As flagged at the time of the Summer Budget 2015, the government yesterday confirmed in the Autumn Statement that it will legislate to restrict tax relief for travel and subsistence expenses for workers engaged through an employment intermediary, such as an umbrella company or a personal service company.
Following consultation, relief for travel and subsistence expenses will also be restricted for individuals working through personal service companies where the intermediaries legislation (commonly known as “IR35”) applies. This change will take effect from 6 April 2016.
We and other commentators suspect the government may also look at making changes to IR35 to take effect from 6 April 2016.
- Umbrella companies and other employment intermediaries will no longer be able to pay travel and subsistence expenses tax-free for travel from home to, what are currently treated as, temporary workplaces from 6th April 2016.
- The measures will extend to personal service companies where the intermediaries legislation applies.
The new measures will apply where individuals are:
- supplying personal services;
- engaged through an employment intermediary (including umbrella companies, certain employment businesses and personal service companies); and
- subject to (or to the right of) the supervision, direction or control (“SDC”) of any person (in the case of umbrella companies) or subject to the intermediaries legislation (in the case of PSC company contractors).
In addition to the expenses legislation, the government signalled a clear intent to target tax avoidance more generally by announcing a raft of measures aimed at “serial avoiders”, improving the effectiveness of the General Anti-Abuse Rules and disguised remuneration.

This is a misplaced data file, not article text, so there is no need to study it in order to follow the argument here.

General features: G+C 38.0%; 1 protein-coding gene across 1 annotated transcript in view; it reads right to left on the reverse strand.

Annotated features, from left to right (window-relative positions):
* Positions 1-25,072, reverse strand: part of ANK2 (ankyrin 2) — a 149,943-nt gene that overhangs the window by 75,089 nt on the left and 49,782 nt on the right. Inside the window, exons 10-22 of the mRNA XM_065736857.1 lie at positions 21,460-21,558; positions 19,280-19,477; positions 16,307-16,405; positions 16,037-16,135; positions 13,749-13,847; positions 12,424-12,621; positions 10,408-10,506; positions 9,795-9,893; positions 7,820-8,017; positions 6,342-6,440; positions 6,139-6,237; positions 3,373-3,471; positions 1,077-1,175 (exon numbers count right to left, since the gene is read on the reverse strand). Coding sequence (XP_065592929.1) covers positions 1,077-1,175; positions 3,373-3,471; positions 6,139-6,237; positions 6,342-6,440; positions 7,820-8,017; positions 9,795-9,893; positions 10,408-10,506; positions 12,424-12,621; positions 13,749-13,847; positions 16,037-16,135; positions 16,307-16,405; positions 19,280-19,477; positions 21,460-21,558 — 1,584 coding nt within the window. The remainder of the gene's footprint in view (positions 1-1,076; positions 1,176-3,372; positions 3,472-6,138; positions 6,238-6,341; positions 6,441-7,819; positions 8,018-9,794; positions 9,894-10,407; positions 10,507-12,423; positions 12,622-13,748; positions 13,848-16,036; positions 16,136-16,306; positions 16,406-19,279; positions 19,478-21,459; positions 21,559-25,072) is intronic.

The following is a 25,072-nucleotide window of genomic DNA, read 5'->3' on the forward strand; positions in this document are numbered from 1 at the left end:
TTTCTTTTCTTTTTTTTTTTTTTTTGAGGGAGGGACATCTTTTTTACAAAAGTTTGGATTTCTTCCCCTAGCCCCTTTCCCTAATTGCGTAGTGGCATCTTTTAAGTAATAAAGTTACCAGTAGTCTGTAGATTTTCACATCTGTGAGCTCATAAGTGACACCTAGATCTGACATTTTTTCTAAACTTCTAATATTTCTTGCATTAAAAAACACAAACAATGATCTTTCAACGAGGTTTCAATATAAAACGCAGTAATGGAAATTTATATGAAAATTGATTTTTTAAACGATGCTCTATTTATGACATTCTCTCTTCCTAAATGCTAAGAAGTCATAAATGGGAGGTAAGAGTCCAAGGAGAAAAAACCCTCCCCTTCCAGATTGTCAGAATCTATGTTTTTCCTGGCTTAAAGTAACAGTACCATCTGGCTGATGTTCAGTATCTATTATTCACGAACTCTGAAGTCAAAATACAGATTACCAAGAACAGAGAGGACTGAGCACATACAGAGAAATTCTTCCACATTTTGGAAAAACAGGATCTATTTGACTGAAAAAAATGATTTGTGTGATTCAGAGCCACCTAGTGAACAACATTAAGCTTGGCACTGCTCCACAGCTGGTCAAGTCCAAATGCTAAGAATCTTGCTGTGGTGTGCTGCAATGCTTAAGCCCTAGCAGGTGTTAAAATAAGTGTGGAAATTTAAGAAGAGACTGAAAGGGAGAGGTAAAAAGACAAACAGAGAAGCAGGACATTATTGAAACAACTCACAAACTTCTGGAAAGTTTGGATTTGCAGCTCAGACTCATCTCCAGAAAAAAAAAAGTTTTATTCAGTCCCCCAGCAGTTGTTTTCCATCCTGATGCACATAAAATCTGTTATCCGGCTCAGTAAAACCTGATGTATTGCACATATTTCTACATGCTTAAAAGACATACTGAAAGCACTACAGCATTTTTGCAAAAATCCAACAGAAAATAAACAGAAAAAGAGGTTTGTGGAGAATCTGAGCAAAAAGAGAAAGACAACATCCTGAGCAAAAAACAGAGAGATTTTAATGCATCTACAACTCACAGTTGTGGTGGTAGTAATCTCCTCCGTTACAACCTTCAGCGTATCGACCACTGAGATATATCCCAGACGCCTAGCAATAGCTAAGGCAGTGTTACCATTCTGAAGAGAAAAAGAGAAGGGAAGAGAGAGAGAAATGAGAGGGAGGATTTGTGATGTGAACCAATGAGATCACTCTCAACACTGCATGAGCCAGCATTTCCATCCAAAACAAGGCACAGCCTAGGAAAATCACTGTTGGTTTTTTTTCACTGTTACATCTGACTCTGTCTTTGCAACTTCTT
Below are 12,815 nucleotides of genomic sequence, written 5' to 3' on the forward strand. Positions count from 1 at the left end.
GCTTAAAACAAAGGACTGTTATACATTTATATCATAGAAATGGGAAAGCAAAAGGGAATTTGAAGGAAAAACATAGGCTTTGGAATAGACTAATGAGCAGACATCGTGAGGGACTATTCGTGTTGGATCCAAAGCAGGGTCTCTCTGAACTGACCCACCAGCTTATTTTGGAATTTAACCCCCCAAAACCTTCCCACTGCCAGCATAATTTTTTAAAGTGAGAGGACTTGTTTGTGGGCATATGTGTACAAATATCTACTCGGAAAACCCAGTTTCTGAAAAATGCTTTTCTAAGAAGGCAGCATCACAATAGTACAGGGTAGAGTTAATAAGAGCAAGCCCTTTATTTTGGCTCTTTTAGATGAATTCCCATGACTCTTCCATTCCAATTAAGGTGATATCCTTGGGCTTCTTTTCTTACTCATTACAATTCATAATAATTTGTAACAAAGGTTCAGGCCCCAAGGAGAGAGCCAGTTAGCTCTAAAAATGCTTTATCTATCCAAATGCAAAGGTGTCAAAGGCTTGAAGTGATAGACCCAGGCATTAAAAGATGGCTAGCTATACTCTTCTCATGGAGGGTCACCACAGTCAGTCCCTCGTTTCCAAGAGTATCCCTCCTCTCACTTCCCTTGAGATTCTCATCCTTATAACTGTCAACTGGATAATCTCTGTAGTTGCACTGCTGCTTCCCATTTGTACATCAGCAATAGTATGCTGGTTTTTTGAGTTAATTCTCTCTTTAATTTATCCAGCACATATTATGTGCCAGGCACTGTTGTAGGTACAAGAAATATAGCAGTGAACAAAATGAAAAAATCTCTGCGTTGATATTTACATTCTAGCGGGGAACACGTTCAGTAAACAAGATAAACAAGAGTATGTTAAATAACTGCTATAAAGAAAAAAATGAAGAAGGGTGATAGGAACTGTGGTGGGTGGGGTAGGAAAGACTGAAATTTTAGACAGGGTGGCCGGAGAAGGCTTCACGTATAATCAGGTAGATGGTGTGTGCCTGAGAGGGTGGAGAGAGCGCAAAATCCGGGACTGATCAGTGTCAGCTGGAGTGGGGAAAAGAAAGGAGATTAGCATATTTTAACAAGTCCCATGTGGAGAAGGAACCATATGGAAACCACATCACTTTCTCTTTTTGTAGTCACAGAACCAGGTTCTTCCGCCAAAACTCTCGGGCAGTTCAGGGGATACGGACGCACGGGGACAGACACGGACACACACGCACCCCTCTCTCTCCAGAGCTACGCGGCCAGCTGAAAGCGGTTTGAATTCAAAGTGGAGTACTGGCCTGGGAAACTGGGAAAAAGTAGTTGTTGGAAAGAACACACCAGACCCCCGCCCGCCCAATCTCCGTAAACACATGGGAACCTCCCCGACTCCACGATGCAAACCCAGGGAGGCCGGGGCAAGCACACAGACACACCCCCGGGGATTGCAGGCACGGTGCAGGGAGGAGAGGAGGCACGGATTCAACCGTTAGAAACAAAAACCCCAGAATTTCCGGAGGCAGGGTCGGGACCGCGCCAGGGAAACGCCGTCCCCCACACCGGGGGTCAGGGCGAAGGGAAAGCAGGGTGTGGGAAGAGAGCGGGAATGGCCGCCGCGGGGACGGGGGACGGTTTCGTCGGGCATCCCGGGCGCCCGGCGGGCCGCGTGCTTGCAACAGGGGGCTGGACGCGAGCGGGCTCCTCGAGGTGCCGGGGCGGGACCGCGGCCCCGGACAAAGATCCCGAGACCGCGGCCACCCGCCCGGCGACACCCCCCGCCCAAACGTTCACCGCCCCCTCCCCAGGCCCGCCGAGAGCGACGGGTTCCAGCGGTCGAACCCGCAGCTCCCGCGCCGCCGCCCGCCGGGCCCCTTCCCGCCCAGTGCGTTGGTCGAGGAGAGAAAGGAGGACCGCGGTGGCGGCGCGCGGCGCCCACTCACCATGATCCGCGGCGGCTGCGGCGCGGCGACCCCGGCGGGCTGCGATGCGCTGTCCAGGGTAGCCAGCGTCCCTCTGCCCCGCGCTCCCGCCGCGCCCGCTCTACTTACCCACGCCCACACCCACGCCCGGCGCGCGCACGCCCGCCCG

Tax compliance and enforcement activity are likely to be assisted by plans to digitise tax administration by 2020. This will require most businesses and self-employed people to keep track of their tax affairs digitally and update HMRC at least quarterly via a digital tax account.
We expect that the government’s response to the July 2015 consultation on expenses, the response to the July discussion paper relating to IR35, and draft legislation will be published on 9th December 2015.
A further consultation on the draft legislation, open until 3 February 2016, will aim to ensure that the legislation works as intended. As such, this further consultation will focus mainly on the technical wording of the new legislation rather than to re-open the policy debate relating to the proposed legislation.
We will send out another, more detailed, update following publication of the draft legislation next month.
Future for umbrella workers
It is very hard to argue that someone who is employed by an umbrella company is not subject to SDC or the right of SDC – that is the nature of employment. And the likelihood is that hirers and/or staffing companies will consider that they are potentially at risk if they use umbrella workers, and that they will now take far more interest in exactly what goes on in their supply chain. Accordingly, widespread use of “traditional” umbrella company payment models is likely to end, leaving many workers having to find new engagement arrangements.
Some will transfer to agency payrolls which will mean a reduction in take home pay due to the removal of tax free expense arrangements. Alternatively some engagers may agree to increase payment rates to their staffing companies, especially where the workers have relatively greater economic power (where there are skills shortages). In some cases margins may be reduced to help cover the loss of take-home pay (though staffing company margins will usually not be large enough to swallow all the tax increases).
Others may move into sole trader engagements. However, the intermediary will still need to check SDC/employment status to determine if expenses can be paid tax-free and also to determine if the rest of the worker’s pay can be paid gross. The intermediary also has a quarterly reporting burden in respect of payments made to sole traders.
Some umbrella companies are likely to use their efficient software and specialist payroll expertise to offer new services, and many will become payroll agents for staffing company clients and other intermediaries who are not geared up to run their own payroll. Others may look for more far-reaching changes to their models.